YOUR LIFE: HEALTH: Cancer Blunders Killed My Girl; SMEAR TESTS ARE HAILED AS THE BEST WAY TO PREVENT CERVICAL CANCER - STEPHANIE TAYLOR BELIEVED IN THE SYSTEM, BUT ULTIMATELY IT FAILED HER
Byline: BY JOELY CAREY
STEPHANIE always had normal smear test results, or so she thought. In fact, she'd had abnormal results that were missed - terrible errors that cost the 34-year-old her life.
Now her devastated mother, Christine, 60, from Shepshed, Leicestershire, is campaigning in the hope no other mothers lose their daughters in such a cruel way.
"In the summer of 2000 Stephanie had a couple of breakthrough bleeds mid-way through her normal cycle," says her mum. "I said she should go to her GP to check there was nothing wrong, so she did."
Her doctor referred her for more tests and then the cycle of errors began to be revealed. The results showed Stephanie had cervical cancer and, at stage 3, it was very advanced.
"She questioned the diagnosis immediately because she had always had normal smears. She was very surprised and angry that she could go from being fit and healthy to a cancer diagnosis," explains Christine.
Soon afterwards, Stephanie was given the shattering news that she was the victim of a medical blunder. Previous smear tests in 1994 and 1999 had shown pre-cancerous changes - but they were misread.
If the system had worked, Stephanie would have been recalled for treatment which could have prevented the disease progressing. Instead, the abnormal changes were missed and Stephanie, along with dozens of others, was given "false-negative" results.
"Coping with her cancer diagnosis was tough enough," says her mum. "But to then find out she should have had preventive treatment years earlier, made her very angry. And who could blame her?"
She was quickly admitted for surgery to remove the tumour from her cervix. Surgeons also had to remove parts of her vagina and pelvic lymph glands as they were concerned the cancer had spread.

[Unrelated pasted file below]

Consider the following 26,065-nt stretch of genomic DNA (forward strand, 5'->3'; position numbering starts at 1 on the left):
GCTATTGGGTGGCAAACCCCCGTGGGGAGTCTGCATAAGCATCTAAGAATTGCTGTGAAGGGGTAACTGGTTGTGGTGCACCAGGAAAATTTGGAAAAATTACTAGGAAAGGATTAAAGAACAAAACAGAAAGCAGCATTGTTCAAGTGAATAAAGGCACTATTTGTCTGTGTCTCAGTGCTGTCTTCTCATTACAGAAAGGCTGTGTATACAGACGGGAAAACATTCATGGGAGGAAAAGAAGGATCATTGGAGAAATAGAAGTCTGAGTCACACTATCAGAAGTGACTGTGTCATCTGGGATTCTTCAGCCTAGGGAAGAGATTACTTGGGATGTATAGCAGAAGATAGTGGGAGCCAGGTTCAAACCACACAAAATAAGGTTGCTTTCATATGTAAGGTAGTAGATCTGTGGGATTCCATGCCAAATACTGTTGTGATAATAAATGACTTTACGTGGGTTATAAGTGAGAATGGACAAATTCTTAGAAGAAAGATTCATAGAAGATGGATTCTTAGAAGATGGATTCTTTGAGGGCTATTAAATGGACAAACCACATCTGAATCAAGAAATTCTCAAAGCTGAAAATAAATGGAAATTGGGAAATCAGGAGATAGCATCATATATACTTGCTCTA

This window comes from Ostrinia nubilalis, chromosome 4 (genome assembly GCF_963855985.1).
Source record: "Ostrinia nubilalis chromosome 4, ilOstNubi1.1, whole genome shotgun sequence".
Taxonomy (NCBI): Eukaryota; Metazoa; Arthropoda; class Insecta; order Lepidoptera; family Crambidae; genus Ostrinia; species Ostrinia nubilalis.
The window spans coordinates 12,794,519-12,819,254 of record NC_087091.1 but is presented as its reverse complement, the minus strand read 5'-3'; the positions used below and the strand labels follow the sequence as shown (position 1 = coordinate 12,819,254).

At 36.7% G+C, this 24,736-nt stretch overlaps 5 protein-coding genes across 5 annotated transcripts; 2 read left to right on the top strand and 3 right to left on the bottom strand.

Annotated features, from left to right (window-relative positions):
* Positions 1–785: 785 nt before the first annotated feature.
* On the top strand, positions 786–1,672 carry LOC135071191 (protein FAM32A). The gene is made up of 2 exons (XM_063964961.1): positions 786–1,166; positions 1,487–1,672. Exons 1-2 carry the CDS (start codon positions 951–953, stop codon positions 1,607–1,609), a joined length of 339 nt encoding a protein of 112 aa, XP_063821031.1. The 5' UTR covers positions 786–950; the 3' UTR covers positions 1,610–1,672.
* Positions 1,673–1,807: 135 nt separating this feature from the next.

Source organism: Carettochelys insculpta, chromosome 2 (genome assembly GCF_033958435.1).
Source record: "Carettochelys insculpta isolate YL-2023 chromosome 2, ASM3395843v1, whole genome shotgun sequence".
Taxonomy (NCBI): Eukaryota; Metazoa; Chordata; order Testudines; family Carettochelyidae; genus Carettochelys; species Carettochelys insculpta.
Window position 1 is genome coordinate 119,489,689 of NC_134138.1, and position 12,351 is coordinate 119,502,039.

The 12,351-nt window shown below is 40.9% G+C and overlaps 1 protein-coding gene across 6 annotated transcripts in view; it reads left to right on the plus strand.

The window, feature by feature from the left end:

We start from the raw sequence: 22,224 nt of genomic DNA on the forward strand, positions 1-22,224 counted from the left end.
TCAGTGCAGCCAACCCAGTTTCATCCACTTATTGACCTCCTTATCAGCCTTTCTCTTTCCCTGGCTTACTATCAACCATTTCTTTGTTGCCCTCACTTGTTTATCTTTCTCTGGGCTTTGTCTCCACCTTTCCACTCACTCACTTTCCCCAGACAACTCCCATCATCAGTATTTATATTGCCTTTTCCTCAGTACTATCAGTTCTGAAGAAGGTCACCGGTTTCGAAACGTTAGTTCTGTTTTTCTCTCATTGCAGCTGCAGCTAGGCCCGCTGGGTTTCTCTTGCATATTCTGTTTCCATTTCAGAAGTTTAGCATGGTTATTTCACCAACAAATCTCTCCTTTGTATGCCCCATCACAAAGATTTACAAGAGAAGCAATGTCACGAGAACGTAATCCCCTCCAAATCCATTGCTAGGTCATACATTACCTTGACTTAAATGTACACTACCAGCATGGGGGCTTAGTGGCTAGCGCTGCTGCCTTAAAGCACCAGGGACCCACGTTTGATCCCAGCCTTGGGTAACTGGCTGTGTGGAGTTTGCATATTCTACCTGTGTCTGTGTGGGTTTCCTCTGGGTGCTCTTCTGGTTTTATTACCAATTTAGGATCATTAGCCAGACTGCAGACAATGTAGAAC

"Stephanie had a radical hysterectomy and was told the cancer treatment she would need would leave her infertile," says Christine. "This was a devastating blow for her because she had always wanted children."
The young woman was then admitted for doses of chemotherapy and radiotherapy. "She was convinced she would beat it," says Christine. "She was a fighter. To her, losing the battle with cancer wasn't an option."
She cut her hours down so she worked part-time and could undergo the gruelling cancer treatment, but she still found space for the voluntary work she did with local homeless people and troubled teens.
"As if she didn't have enough on her plate, she started a criminal psychology degree course too," remembers Christine, with a smile.
Stephanie also began correspondence with her hospital to figure out how two smear tests, taken years apart, could both be misread.
"To her it smacked of laziness, or incompetence, or both. She said it wasn't fair and that someone had to be held accountable - that was the day she took legal advice."
And it wasn't just Stephanie and her family who were affected - other women were also given the wrong results. For some it was too late, they had already died or were in the final stages of the disease. For others the news came early enough for them to have treatment.
Christmas 2002 came and went. Stephanie maintained that she felt fairly well, although she had a cough she couldn't shake.
Just two months later on February 6, 2003, Stephanie went to hospital for a routine check-up. But her coughing and breathing worsened and she was admitted as an emergency. More scans showed the cancer had spread - the terrible news her family had dreaded.
"I prayed she could still be treated successfully," says her mum. "I couldn't let myself think of any other outcome."
On February 17, Christine was due to visit her daughter in hospital - but didn't. "Stephanie's father had seen her and said she was asleep. I decided that her sister Sam and I shouldn't visit that night as she had been getting very little rest," says Christine. …